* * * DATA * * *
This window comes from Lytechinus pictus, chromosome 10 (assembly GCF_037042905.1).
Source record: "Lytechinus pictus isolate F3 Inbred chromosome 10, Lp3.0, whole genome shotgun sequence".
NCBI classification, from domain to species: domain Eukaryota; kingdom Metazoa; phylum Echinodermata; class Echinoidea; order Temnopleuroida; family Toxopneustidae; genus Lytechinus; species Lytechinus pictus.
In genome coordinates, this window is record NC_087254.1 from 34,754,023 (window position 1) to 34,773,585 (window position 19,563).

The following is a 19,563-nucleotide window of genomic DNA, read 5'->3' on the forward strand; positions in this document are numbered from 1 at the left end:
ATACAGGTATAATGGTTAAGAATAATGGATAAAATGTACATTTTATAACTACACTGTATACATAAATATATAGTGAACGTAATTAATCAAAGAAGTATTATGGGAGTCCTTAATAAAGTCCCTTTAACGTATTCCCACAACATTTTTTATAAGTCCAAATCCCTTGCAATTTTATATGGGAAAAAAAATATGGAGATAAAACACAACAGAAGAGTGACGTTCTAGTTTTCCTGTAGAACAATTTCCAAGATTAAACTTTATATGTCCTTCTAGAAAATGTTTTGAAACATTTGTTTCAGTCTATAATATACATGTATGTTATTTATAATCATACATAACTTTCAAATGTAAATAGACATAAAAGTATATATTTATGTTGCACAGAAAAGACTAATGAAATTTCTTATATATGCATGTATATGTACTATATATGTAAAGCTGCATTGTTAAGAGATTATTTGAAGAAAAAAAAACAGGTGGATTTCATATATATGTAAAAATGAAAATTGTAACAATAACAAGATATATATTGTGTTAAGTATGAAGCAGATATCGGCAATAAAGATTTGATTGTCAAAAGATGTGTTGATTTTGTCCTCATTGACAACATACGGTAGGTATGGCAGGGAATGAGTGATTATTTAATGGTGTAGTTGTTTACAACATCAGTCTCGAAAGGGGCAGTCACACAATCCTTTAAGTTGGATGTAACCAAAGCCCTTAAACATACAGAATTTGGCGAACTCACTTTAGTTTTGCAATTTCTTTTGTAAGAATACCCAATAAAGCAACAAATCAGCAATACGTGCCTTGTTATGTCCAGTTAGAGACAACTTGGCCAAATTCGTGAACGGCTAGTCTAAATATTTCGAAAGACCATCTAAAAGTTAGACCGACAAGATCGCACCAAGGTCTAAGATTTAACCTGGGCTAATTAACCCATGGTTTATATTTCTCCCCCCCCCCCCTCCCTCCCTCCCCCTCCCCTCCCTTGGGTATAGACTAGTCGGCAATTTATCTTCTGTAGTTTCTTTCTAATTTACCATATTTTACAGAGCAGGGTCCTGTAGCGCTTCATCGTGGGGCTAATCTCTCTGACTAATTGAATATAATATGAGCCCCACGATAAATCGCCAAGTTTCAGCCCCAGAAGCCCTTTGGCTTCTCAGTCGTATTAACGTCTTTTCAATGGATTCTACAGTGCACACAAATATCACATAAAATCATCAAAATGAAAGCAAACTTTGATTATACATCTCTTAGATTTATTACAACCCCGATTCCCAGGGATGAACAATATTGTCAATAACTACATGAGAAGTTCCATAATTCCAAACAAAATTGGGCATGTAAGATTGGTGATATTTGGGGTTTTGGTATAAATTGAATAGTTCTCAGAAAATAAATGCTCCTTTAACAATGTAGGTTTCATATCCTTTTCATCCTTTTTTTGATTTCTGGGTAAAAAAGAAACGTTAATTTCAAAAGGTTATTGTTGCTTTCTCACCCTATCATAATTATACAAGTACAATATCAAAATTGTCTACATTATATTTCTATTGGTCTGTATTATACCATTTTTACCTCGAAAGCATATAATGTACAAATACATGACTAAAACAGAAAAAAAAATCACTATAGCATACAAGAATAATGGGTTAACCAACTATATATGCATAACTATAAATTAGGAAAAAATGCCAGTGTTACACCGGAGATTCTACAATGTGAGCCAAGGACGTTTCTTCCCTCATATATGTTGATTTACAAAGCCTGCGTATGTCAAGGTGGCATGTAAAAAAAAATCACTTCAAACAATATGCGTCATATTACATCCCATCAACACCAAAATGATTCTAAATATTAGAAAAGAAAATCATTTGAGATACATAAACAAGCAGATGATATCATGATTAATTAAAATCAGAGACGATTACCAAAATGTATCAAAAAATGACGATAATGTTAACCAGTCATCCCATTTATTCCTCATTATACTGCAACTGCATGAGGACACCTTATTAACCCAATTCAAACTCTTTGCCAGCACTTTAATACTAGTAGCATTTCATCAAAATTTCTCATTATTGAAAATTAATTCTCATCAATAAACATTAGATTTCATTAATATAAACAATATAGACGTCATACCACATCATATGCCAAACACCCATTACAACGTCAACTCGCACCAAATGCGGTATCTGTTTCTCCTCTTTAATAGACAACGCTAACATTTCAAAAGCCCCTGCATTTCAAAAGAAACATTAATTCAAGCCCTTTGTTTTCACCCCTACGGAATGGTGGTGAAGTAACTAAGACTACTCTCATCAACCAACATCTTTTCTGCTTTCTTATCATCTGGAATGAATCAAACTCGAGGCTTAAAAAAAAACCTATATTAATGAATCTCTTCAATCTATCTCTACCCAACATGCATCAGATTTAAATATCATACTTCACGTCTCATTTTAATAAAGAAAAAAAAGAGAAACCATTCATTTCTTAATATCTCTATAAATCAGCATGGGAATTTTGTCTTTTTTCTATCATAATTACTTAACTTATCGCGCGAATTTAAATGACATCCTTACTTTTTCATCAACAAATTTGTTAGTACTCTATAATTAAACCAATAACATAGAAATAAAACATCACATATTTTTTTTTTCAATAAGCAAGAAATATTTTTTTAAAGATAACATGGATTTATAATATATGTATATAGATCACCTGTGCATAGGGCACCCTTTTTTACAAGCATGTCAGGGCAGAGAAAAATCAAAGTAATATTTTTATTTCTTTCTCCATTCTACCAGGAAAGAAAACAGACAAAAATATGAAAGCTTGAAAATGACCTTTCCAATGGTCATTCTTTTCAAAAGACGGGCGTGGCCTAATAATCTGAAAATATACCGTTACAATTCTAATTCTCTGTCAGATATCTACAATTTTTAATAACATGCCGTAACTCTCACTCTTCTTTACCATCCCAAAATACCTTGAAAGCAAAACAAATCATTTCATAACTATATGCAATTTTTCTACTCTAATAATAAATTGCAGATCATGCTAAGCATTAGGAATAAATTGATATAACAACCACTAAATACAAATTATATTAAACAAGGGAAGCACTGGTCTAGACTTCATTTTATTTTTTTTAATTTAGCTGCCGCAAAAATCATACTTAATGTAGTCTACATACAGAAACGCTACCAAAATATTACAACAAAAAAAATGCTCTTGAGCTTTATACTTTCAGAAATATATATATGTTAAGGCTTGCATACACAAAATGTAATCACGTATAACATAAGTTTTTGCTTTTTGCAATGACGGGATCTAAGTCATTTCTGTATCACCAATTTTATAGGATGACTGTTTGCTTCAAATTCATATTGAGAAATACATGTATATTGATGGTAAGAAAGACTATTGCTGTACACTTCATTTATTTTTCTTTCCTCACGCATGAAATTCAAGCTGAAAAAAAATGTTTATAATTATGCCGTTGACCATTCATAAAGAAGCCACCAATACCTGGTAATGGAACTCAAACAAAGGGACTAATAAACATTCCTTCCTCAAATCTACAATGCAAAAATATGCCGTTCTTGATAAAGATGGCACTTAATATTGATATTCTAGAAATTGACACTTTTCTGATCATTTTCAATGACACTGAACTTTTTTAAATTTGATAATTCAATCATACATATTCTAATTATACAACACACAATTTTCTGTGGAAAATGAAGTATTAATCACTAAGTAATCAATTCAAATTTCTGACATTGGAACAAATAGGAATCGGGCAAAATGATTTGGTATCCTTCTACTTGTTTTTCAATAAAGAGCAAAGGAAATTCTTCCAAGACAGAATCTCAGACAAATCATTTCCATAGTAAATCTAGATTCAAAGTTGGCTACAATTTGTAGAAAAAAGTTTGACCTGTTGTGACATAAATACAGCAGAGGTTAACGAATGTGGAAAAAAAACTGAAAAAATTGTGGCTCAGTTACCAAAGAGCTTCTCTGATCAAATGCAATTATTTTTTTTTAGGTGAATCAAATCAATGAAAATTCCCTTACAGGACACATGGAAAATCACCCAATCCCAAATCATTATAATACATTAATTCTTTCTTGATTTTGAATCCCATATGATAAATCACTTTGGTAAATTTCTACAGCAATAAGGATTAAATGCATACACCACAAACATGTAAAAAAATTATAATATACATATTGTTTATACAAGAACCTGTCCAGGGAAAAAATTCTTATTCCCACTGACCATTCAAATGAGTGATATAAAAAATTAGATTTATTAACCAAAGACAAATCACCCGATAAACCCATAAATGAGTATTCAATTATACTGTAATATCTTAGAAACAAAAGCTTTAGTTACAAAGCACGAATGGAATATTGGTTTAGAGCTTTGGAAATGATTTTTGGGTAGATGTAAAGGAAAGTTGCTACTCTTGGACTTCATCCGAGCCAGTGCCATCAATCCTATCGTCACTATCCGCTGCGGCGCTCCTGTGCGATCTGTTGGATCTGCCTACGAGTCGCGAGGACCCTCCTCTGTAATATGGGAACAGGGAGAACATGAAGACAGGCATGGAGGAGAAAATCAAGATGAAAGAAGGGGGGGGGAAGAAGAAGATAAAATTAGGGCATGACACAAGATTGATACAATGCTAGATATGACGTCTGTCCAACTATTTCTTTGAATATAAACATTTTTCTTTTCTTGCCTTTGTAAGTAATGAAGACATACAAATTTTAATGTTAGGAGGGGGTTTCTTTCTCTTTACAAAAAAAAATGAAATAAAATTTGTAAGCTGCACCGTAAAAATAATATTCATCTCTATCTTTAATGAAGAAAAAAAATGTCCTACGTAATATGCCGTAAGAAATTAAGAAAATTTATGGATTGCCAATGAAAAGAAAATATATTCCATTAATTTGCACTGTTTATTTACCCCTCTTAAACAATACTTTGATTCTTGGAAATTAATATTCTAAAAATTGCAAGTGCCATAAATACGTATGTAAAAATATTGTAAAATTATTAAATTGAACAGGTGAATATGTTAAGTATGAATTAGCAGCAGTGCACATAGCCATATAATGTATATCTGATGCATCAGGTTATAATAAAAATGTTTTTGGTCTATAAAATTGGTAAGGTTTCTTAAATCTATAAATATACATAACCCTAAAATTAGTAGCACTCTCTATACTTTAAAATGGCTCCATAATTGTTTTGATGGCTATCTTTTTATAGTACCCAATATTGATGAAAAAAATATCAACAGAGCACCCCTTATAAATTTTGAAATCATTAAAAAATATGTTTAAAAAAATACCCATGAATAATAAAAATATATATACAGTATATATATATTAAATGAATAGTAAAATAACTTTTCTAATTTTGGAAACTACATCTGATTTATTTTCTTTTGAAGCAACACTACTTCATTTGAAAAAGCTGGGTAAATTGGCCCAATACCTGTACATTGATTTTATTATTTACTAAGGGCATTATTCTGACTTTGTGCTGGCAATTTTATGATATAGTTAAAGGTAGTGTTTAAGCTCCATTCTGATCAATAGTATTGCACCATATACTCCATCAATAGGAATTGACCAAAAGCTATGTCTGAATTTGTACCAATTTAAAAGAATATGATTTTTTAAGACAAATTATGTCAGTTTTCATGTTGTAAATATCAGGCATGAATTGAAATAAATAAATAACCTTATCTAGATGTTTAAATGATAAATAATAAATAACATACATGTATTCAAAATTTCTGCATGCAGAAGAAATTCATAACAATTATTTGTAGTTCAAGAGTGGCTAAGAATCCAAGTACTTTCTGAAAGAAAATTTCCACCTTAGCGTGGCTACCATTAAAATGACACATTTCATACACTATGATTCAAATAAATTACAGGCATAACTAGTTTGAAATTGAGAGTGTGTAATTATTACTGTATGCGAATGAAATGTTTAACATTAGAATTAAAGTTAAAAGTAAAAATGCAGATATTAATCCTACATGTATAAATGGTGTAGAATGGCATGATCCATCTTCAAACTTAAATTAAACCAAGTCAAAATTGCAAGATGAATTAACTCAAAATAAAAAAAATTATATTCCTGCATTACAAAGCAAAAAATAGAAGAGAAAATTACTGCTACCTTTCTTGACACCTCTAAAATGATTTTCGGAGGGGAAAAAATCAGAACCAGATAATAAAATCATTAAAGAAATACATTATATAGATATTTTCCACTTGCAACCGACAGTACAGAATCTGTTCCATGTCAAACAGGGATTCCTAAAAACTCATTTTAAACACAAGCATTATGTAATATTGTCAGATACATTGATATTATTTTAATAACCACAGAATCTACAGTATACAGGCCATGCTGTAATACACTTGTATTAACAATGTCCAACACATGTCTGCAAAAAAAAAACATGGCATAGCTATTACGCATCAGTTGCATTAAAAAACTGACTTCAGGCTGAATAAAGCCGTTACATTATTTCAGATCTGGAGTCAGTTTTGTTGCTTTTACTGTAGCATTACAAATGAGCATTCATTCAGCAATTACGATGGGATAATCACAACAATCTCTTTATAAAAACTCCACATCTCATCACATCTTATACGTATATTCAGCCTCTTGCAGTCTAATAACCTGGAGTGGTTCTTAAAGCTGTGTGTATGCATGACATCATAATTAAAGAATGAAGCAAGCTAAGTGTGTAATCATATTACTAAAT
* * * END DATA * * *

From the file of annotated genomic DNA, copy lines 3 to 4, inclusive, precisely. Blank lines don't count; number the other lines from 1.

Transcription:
NCBI classification, from domain to species: domain Eukaryota; kingdom Metazoa; phylum Echinodermata; class Echinoidea; order Temnopleuroida; family Toxopneustidae; genus Lytechinus; species Lytechinus pictus.
In genome coordinates, this window is record NC_087254.1 from 34,754,023 (window position 1) to 34,773,585 (window position 19,563).